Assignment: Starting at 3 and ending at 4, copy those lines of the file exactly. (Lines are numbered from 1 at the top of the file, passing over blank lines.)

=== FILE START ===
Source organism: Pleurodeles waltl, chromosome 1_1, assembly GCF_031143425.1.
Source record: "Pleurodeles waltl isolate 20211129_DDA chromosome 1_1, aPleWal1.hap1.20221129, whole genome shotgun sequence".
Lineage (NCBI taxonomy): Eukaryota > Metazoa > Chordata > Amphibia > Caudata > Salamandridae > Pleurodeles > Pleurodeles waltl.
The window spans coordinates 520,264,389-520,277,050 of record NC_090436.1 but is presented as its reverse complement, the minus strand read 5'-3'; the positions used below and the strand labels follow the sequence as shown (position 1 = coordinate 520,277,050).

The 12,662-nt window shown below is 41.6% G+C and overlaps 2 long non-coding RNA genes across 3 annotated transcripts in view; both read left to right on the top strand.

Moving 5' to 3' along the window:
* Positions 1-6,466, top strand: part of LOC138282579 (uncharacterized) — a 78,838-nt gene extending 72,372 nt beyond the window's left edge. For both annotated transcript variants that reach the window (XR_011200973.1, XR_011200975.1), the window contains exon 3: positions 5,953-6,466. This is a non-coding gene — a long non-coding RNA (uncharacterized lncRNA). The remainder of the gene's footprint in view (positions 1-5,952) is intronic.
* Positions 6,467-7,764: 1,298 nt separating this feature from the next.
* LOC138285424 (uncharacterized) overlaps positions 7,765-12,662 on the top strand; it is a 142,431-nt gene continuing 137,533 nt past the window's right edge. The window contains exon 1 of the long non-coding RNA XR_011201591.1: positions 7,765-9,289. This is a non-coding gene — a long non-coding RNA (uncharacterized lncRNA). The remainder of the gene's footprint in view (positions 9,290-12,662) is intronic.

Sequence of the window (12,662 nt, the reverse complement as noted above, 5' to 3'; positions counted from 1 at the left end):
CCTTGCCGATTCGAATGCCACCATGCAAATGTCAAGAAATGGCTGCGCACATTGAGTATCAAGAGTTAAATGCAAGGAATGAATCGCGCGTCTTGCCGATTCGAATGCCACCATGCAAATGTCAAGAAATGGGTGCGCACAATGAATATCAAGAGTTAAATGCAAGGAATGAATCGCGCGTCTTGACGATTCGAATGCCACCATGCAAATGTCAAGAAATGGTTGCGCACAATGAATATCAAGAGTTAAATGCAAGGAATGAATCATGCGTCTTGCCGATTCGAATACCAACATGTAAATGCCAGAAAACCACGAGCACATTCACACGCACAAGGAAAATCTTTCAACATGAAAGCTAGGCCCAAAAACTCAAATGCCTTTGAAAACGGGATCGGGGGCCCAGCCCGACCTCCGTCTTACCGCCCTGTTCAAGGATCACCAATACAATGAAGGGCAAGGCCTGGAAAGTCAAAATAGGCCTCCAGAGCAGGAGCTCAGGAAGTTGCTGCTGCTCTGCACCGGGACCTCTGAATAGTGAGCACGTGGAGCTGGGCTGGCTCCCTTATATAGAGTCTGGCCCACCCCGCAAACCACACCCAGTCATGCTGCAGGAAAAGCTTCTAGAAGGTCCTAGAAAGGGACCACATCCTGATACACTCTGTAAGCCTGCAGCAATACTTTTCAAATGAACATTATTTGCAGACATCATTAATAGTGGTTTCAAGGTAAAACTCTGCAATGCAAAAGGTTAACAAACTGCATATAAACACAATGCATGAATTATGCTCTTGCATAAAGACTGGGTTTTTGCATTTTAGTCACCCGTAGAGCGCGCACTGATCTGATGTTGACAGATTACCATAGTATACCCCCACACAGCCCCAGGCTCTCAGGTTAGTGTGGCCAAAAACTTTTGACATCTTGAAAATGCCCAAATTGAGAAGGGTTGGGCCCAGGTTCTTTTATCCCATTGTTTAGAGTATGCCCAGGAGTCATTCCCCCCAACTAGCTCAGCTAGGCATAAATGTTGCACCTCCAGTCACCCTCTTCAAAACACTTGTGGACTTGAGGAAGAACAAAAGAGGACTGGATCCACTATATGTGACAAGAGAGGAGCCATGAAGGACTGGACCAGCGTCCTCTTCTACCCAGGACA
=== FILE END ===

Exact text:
Lineage (NCBI taxonomy): Eukaryota > Metazoa > Chordata > Amphibia > Caudata > Salamandridae > Pleurodeles > Pleurodeles waltl.
The window spans coordinates 520,264,389-520,277,050 of record NC_090436.1 but is presented as its reverse complement, the minus strand read 5'-3'; the positions used below and the strand labels follow the sequence as shown (position 1 = coordinate 520,277,050).